While the proxy war in Syria does hold the potential for a clash between U.S. and Russian forces, it is only one of several theaters in which a larger conflict between the two countries is playing out.
Maha Yahya discusses a major Carnegie report on what it will take for displaced Syrians to return to their country.
A regular survey of experts on matters relating to Middle Eastern and North African politics and security.
The One World of Pax Americana that has existed since the end of the Cold War is already history. US global dominance is still in place, but the peace has been shattered again. The new era is not a replay of the 20th century contest. It may be equally dangerous, but in its own way.
Lebanon’s forthcoming parliamentary elections will likely be the dullest since the end of the country’s war in 1990.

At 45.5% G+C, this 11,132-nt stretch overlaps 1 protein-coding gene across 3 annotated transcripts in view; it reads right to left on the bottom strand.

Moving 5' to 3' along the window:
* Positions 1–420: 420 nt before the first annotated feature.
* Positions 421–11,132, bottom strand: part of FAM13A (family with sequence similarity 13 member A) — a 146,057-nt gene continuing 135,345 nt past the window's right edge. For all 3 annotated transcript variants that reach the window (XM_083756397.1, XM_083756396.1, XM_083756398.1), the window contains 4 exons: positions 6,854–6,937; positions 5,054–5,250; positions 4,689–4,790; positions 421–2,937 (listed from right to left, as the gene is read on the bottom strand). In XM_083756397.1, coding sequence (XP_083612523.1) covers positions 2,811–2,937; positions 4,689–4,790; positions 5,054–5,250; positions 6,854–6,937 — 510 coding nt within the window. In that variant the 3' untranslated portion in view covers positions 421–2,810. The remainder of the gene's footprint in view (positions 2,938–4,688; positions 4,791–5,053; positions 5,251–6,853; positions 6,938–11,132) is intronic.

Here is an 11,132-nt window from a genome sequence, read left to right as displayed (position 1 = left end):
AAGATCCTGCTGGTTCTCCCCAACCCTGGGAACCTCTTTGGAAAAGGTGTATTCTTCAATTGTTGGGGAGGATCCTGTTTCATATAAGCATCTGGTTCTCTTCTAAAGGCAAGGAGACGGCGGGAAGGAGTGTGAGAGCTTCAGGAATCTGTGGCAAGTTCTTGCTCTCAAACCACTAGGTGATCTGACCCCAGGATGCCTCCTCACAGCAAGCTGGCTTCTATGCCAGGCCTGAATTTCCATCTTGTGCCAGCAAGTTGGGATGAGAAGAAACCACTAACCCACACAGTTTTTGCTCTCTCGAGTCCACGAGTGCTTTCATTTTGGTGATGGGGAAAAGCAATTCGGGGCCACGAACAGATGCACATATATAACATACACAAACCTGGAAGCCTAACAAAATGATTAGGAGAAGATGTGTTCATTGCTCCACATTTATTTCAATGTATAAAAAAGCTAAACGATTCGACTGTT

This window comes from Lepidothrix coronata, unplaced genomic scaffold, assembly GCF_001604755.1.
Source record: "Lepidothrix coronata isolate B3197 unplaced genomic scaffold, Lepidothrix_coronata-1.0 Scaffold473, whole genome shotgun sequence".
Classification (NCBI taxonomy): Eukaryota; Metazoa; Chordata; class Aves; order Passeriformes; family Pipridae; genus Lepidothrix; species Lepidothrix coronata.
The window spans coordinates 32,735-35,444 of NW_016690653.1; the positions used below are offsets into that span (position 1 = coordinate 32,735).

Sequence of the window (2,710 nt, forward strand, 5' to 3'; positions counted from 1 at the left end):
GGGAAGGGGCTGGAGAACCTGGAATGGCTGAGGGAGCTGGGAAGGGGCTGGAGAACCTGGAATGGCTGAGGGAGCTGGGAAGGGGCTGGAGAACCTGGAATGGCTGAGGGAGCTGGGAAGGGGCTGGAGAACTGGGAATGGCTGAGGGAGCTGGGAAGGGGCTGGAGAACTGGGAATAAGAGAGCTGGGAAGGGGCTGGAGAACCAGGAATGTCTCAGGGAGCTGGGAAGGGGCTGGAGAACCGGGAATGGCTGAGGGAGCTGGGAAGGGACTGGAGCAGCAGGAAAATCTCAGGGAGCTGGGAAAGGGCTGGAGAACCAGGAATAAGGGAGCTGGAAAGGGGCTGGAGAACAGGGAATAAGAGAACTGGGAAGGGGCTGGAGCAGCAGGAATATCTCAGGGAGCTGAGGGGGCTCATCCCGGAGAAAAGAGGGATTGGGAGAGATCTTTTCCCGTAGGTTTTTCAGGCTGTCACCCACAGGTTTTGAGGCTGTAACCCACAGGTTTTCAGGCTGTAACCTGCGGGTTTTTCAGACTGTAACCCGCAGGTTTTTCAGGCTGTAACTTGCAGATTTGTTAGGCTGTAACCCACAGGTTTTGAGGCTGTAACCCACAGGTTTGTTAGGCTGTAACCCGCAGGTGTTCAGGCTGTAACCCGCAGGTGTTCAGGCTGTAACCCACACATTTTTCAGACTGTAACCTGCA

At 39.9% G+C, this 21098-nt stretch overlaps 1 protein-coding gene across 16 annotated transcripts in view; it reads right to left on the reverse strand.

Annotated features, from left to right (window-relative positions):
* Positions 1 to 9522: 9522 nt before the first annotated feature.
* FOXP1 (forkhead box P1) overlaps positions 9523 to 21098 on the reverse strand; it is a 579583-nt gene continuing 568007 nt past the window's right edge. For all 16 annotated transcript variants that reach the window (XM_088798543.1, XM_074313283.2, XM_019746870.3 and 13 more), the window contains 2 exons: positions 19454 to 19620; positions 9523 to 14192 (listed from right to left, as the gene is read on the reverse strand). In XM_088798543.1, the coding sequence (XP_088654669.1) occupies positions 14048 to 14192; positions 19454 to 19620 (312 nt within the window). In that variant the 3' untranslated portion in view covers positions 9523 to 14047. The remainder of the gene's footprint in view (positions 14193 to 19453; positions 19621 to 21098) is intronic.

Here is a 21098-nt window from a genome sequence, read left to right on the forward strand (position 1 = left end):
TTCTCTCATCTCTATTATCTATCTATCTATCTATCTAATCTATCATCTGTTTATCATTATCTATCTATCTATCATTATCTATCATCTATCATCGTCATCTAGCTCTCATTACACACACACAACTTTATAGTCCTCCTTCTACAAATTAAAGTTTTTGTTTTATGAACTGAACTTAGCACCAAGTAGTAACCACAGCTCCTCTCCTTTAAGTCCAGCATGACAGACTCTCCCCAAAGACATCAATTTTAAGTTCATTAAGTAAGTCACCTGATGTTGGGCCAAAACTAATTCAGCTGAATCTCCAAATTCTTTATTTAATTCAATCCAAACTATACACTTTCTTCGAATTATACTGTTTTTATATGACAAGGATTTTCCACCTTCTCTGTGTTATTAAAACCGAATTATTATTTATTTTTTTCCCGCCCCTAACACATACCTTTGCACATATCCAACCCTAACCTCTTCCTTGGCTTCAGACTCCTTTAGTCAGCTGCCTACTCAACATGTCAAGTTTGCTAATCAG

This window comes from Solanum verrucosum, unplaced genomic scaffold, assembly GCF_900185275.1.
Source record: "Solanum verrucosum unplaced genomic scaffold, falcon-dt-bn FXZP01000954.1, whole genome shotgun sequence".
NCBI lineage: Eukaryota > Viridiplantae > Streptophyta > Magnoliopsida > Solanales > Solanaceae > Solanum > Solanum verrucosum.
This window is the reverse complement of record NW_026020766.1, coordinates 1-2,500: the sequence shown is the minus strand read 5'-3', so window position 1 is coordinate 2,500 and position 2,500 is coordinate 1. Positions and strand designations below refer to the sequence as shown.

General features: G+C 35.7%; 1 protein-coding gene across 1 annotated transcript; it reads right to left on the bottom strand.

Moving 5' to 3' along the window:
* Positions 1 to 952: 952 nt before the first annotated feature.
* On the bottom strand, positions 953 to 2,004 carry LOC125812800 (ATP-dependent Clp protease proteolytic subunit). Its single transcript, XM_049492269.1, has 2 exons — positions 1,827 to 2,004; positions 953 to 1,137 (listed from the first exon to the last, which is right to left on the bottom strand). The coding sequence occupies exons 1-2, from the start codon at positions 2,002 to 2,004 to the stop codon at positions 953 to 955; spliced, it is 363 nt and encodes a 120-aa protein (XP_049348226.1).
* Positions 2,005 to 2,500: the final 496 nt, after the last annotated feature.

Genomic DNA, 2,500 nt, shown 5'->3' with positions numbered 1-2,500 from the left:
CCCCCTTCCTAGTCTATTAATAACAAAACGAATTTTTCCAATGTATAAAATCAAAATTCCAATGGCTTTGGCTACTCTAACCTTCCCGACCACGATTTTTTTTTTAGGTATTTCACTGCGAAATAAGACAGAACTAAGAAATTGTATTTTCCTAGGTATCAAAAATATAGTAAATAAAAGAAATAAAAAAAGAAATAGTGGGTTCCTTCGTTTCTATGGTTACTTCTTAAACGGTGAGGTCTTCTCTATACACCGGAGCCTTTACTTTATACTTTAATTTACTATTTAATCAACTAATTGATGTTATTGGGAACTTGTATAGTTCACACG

Distilled to its essence, Tehran’s steadfast support for Assad is not driven by the geopolitical or financial interests of the Iranian nation, nor the religious convictions of the Islamic Republic, but by a visceral hatred for the state of Israel.
As the living conditions for Syrian refugees worsen and the risks of going home mount, the notion of a voluntary return is rapidly losing meaning.
The ongoing conflict in Syria has created the biggest wave of displacement and refugees since World War II, along with devastating destruction and hundreds of thousands of victims.
U.S. President Donald Trump has no intentions of getting stuck in Syria’s civil war.
Policymakers need to learn from their military subordinates: They should keep their heads cool and think of the consequences of their actions, both intended and unintended.